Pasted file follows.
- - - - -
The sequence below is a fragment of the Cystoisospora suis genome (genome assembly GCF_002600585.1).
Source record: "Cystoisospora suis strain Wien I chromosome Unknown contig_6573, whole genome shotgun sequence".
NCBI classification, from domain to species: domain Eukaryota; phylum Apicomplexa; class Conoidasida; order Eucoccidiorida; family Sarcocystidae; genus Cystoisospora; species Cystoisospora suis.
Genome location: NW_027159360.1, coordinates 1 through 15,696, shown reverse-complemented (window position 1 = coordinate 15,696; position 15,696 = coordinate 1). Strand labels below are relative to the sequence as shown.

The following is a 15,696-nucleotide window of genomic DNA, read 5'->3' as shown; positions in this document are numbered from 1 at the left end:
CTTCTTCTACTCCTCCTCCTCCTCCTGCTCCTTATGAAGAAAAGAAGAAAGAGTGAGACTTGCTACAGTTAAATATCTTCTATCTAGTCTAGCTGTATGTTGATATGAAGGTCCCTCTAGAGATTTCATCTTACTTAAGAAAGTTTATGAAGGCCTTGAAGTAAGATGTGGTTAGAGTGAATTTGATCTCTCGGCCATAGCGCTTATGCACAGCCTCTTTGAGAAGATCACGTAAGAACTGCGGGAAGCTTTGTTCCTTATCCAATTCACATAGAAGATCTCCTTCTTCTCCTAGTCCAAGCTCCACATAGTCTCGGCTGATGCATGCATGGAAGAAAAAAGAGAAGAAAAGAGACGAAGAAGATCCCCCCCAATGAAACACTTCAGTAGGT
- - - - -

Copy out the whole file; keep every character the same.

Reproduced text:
The sequence below is a fragment of the Cystoisospora suis genome (genome assembly GCF_002600585.1).
Source record: "Cystoisospora suis strain Wien I chromosome Unknown contig_6573, whole genome shotgun sequence".
NCBI classification, from domain to species: domain Eukaryota; phylum Apicomplexa; class Conoidasida; order Eucoccidiorida; family Sarcocystidae; genus Cystoisospora; species Cystoisospora suis.
Genome location: NW_027159360.1, coordinates 1 through 15,696, shown reverse-complemented (window position 1 = coordinate 15,696; position 15,696 = coordinate 1). Strand labels below are relative to the sequence as shown.

The following is a 15,696-nucleotide window of genomic DNA, read 5'->3' as shown; positions in this document are numbered from 1 at the left end:
CTTCTTCTACTCCTCCTCCTCCTCCTGCTCCTTATGAAGAAAAGAAGAAAGAGTGAGACTTGCTACAGTTAAATATCTTCTATCTAGTCTAGCTGTATGTTGATATGAAGGTCCCTCTAGAGATTTCATCTTACTTAAGAAAGTTTATGAAGGCCTTGAAGTAAGATGTGGTTAGAGTGAATTTGATCTCTCGGCCATAGCGCTTATGCACAGCCTCTTTGAGAAGATCACGTAAGAACTGCGGGAAGCTTTGTTCCTTATCCAATTCACATAGAAGATCTCCTTCTTCTCCTAGTCCAAGCTCCACATAGTCTCGGCTGATGCATGCATGGAAGAAAAAAGAGAAGAAAAGAGACGAAGAAGATCCCCCCCAATGAAACACTTCAGTAGGT